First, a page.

According to the young woman, peacekeepers from the Islamic Republic of Mauritania in northwestern Africa had offered her tea as she walked home from a funeral around 9 a.m., and that she passed out — awakening on the ground stripped of most of her clothing a few hours later. Workers from a nearby medical clinic found her, placed her in a bed and treated her with fluids. One of the Mauritanian soldiers reportedly visited the center that night. The next morning, the woman told a health care worker that she thought she had been raped, so they treated her with anti-HIV medication and emergency contraception.
The young woman told Amnesty International that she hopes her attackers go to prison, and that she’s willing to provide a formal statement to the U.N. and Mauritanian investigators. The alleged rape occurred near a checkpoint run by peacekeepers on the MINUSCA force — the United Nations Multidimensional Integrated Stabilization Mission in the Central African Republic.
Sectarian violence in the Central African Republic has reportedly displaced more than 1.1 million people — more than 500,000 in neighboring countries and roughly 600,000 internally. This is the largest number of people uprooted in the landlocked nation since 2013, when Muslim rebels overthrew longtime President Francois Bozize, inciting backlash from Christian militias.
Amnesty International’s Mariner said she arrived in Bambari a day after the alleged rape and stayed until Saturday. She interviewed 11 people with direct knowledge of the case, including the victim and medical staffers who treated her.
There have been other reports of U.N. peacekeepers sexually assaulting women in Bambari, but this is the first to have resulted in a formal criminal investigation.
Peacekeepers with the U.N. are not subject to domestic prosecution, but their countries of origin are responsible for investigating and prosecuting their crimes.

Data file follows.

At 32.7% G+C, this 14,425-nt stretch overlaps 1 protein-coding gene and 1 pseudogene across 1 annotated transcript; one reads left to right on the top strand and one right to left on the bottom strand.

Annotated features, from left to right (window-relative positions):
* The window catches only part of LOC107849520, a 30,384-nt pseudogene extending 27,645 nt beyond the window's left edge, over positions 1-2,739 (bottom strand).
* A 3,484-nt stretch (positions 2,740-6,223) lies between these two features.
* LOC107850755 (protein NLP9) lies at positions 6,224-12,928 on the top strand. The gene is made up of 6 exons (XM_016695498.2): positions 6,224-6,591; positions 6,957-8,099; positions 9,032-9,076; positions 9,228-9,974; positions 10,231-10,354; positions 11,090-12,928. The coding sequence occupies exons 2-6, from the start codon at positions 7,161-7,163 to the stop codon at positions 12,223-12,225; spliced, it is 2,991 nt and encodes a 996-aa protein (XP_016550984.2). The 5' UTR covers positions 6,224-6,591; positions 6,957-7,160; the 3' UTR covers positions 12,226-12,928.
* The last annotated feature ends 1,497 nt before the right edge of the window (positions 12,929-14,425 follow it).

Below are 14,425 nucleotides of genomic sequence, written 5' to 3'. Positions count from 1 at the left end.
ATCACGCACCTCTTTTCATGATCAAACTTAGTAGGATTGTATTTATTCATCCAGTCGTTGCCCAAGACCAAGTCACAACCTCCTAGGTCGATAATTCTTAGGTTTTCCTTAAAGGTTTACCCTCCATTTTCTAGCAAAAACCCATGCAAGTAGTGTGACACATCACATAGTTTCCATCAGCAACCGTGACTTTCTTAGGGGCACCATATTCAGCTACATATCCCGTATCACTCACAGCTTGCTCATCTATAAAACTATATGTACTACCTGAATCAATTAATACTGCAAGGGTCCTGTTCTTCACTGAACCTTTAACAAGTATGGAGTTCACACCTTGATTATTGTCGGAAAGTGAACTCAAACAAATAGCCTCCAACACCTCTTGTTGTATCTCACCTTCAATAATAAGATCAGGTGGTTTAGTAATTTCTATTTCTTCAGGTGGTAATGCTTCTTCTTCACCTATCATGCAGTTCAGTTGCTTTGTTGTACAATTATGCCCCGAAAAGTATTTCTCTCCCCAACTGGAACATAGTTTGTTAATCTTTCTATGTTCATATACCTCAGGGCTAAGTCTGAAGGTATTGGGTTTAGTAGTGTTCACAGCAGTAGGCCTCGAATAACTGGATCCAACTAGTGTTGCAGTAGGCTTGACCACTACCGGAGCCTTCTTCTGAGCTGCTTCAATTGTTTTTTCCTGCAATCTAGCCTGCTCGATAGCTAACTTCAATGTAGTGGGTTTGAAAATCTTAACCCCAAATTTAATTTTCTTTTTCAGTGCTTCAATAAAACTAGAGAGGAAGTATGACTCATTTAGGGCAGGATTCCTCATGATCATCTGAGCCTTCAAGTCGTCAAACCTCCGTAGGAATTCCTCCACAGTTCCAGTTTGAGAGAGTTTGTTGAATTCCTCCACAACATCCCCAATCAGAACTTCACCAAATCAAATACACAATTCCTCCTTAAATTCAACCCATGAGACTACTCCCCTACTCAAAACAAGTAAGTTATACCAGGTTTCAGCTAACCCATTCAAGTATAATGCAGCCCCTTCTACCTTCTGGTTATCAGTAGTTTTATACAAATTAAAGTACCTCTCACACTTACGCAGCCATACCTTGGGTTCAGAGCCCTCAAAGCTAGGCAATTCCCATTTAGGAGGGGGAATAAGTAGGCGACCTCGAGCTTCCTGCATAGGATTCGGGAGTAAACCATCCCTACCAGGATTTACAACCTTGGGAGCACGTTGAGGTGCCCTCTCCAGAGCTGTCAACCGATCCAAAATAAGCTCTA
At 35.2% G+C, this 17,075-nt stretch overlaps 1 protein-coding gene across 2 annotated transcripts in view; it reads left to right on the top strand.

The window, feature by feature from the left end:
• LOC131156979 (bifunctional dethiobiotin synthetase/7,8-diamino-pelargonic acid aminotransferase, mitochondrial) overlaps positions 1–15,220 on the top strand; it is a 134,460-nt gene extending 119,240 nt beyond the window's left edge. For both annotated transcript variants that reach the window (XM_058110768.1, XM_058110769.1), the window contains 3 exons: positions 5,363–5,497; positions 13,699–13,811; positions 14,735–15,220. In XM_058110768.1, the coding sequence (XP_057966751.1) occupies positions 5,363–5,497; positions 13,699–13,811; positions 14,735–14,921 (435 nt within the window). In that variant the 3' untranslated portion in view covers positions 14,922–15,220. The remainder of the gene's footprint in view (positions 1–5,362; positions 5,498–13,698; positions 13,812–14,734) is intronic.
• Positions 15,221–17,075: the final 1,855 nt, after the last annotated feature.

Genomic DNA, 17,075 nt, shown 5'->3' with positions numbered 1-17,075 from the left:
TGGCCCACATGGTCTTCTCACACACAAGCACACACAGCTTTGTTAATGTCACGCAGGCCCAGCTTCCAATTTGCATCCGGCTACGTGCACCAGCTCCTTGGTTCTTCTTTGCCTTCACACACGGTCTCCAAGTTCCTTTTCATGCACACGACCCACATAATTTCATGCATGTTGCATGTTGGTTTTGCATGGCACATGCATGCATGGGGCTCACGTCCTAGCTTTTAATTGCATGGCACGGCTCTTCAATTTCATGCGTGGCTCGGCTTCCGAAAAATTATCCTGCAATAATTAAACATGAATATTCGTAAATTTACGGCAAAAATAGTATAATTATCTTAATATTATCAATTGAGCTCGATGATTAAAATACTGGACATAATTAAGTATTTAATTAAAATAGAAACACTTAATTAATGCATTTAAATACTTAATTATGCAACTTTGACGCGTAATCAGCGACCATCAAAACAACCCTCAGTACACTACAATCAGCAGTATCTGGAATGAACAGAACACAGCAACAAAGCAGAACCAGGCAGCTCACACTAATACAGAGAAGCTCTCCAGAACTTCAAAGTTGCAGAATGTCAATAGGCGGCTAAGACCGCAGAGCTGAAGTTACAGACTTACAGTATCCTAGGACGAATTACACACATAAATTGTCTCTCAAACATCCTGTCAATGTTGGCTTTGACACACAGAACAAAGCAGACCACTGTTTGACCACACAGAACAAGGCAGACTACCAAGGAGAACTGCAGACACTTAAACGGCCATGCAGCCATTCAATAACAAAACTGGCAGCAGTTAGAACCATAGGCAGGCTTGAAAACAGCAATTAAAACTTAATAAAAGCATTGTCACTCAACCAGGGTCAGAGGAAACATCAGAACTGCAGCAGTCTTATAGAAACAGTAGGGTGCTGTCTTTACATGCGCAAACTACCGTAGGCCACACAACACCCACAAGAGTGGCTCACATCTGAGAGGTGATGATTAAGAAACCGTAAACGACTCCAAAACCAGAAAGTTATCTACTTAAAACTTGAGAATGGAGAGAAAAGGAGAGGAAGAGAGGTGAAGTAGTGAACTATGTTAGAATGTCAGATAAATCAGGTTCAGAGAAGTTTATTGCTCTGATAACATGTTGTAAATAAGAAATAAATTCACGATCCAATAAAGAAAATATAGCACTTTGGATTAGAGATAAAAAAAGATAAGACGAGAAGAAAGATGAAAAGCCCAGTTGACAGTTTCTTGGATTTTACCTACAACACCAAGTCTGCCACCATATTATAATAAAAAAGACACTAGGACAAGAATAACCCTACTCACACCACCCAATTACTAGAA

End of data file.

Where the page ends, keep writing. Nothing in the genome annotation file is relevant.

“If this case is substantiated — and obviously there’s very strong evidence — it’s important that the U.N. really push the troop contributing country to prosecute the case,” Mariner said, and “to treat this as a rape case, as if a woman had been raped in Mauritania.”
Mariner said Amnesty International expects the intergovernmental organization to “take vigorous action” and make sure Mauritanian authorities do so as well. She said their response will be closely scrutinized.
Last month, U.N. Secretary-General António Guterres announced that Jane Connors would become the first U.N. Victims’ Rights Advocate, responsible for developing systemwide processes for filing complaints that are sensitive to children and people of both genders. Guterres also announced the formation of the Circle of Leadership, which encourages government leaders to “demonstrate resolve and commitment” to eradicating sexual exploitation.
In February, during a ceremony for the deployment of 225 Mauritanian soldiers to the Central African Republic, the country’s defense minister — Diallo Mamadou Bathia — vowed none of the peacekeepers would ever be implicated in sexual abuse.
The U.N. did not respond to requests for comment.